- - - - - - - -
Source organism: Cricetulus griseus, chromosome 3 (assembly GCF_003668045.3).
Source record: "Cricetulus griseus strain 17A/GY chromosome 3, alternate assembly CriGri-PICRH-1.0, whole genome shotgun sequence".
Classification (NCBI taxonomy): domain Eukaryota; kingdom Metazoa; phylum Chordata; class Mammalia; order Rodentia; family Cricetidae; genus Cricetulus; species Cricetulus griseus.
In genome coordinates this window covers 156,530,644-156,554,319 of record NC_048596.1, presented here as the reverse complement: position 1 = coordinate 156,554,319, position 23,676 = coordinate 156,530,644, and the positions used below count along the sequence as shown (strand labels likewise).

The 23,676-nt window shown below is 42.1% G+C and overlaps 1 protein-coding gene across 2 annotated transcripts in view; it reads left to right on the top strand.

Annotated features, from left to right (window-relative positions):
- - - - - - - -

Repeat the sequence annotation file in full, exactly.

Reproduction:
Source organism: Cricetulus griseus, chromosome 3 (assembly GCF_003668045.3).
Source record: "Cricetulus griseus strain 17A/GY chromosome 3, alternate assembly CriGri-PICRH-1.0, whole genome shotgun sequence".
Classification (NCBI taxonomy): domain Eukaryota; kingdom Metazoa; phylum Chordata; class Mammalia; order Rodentia; family Cricetidae; genus Cricetulus; species Cricetulus griseus.
In genome coordinates this window covers 156,530,644-156,554,319 of record NC_048596.1, presented here as the reverse complement: position 1 = coordinate 156,554,319, position 23,676 = coordinate 156,530,644, and the positions used below count along the sequence as shown (strand labels likewise).

The 23,676-nt window shown below is 42.1% G+C and overlaps 1 protein-coding gene across 2 annotated transcripts in view; it reads left to right on the top strand.

Annotated features, from left to right (window-relative positions):